Reasons Why You Should Get An MBA
You want to go to business school…but you aren’t quite convinced whether an MBA is right for you.
Matt Gavin, of the HBX Business Blog, recently outline a few reasons why you should pursue an MBA.
LOOK AT IT AS AN INVESTMENT
The MBA doesn’t come cheap.
An MBA, especially one at a private b-school, can put you nearly $100,000 to $200,000 in debt within two years, according to Investopedia.
But experts say students should see the MBA as a personal investment to better yourself and elevate your career.
“The purpose of a full-time MBA program is to give students an opportunity to immerse themselves for two years in a period of intense personal and professional development that enables students to really accelerate their career, as well as prepares them to lead organizations,” Kate Bennett, director of marketing for MBA Admissions at Harvard Business School and a 2009 HBS graduate, tells HBX.
Those two years can give you time for both reflection and self-discovery.
“It’s rare to have two years to focus on improving yourself and charting how you want to make an impact,” Bennett tells HBX. “The two years allow you to reflect on the difference you want to make in the world.”
GROWING AS A LEADER
If you’re set on becoming a leader, then an MBA may be the right path for you.
Experts stress that leadership is one of the most important skills you learn as an MBA.
“Without leadership you will always have a glass ceiling above you because the top jobs in an industry will not be appropriate for you,” Merlin Hanbury-Tenison writes for The Association of MBAs. “If you do manage to reach these top jobs and you are incapable of sound leadership then the company will suffer and, eventually, the house of cards will come tumbling down around you.”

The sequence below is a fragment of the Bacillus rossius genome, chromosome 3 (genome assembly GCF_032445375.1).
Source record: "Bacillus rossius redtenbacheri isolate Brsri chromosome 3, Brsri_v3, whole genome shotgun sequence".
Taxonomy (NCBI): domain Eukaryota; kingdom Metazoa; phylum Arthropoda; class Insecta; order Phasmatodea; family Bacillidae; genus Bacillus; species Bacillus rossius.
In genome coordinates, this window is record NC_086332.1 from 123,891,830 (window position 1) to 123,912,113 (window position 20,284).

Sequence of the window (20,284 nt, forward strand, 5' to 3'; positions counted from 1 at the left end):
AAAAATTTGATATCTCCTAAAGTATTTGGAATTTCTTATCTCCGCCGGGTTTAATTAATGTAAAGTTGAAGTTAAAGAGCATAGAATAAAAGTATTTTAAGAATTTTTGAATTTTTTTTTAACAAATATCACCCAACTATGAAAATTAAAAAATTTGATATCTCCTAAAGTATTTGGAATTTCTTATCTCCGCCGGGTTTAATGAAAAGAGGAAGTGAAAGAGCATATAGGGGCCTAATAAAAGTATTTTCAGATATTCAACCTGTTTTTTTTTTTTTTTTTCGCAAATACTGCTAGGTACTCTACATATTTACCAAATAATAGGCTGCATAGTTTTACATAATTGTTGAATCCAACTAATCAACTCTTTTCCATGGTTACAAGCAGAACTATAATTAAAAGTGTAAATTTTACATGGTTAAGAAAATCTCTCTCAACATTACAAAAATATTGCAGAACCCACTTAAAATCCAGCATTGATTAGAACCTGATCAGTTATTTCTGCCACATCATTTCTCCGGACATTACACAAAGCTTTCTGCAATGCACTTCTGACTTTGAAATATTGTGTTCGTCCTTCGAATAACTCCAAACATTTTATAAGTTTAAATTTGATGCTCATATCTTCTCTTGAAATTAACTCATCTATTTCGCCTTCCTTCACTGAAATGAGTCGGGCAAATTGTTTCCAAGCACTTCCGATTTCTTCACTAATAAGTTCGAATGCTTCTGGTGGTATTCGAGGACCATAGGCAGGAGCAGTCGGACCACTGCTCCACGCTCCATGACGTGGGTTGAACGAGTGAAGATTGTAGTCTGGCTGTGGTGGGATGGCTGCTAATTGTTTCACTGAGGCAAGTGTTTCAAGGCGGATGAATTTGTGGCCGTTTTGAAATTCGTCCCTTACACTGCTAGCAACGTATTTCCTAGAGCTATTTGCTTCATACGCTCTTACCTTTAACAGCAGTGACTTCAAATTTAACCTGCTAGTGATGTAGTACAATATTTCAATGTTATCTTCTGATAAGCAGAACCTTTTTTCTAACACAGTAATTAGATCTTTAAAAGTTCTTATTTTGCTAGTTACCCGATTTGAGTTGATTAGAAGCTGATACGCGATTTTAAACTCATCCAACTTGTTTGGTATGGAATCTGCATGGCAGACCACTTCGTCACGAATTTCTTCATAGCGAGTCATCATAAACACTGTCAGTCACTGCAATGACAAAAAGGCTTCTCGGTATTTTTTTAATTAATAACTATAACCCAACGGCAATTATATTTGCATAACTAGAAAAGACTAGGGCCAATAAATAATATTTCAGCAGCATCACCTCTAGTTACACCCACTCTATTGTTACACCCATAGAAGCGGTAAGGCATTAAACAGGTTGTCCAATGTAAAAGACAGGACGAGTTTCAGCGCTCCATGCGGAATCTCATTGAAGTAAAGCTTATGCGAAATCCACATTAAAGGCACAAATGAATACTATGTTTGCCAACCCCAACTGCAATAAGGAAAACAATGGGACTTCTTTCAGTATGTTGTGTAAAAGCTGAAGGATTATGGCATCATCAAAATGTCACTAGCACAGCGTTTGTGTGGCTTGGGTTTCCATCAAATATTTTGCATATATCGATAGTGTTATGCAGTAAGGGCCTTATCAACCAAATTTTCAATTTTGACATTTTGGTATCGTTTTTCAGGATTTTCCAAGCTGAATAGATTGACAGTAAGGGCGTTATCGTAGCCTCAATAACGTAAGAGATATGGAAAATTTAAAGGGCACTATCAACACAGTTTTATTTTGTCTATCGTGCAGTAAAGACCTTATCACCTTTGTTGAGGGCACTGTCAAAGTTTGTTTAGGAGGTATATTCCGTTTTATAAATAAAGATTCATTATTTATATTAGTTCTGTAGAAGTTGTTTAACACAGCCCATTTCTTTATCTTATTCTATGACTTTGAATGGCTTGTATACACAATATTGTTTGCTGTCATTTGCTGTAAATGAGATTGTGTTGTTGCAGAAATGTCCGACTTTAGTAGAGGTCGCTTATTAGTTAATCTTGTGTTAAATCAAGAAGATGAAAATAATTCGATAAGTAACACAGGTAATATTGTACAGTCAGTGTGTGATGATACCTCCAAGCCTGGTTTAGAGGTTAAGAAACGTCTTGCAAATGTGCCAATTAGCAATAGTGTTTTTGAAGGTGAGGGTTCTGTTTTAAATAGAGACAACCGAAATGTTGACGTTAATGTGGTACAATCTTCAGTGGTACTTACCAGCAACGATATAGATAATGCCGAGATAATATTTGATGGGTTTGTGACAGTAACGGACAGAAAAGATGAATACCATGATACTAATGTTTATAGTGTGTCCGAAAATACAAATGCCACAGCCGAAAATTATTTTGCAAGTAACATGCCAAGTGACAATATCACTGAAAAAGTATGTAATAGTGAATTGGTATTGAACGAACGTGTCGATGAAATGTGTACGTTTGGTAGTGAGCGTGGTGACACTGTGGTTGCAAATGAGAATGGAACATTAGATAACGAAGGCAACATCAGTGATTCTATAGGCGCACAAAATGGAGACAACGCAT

But an MBA doesn’t just let you discuss leadership. It lets you practice it in a low-stakes setting.
“If a student wants to try out a new way of persuading someone else, the classroom environment is a very risk-free way to get feedback from peers on how that worked,” Bennett tells HBX. “If you were the founder of a startup in an investment meeting with a VC, that would be a much riskier time to try a new approach.”
GAINING DIVERSE VIEWPOINTS
An MBA education spans beyond the classroom. Within your two years, you’ll also be learning from your classmates.
“I came to business school from consulting and thought my perspective was broad having worked in multiple industries—ranging from education to retail to aerospace and defense—but it wasn’t until I got to HBS that I realized my perspective wasn’t nearly as broad as I thought,” Bennett tells HBX. “It took hearing perspectives from classmates who had started companies, led troops in the military, built amazing nonprofit programs, or served in the CIA to really start to see the full range of angles to a problem.”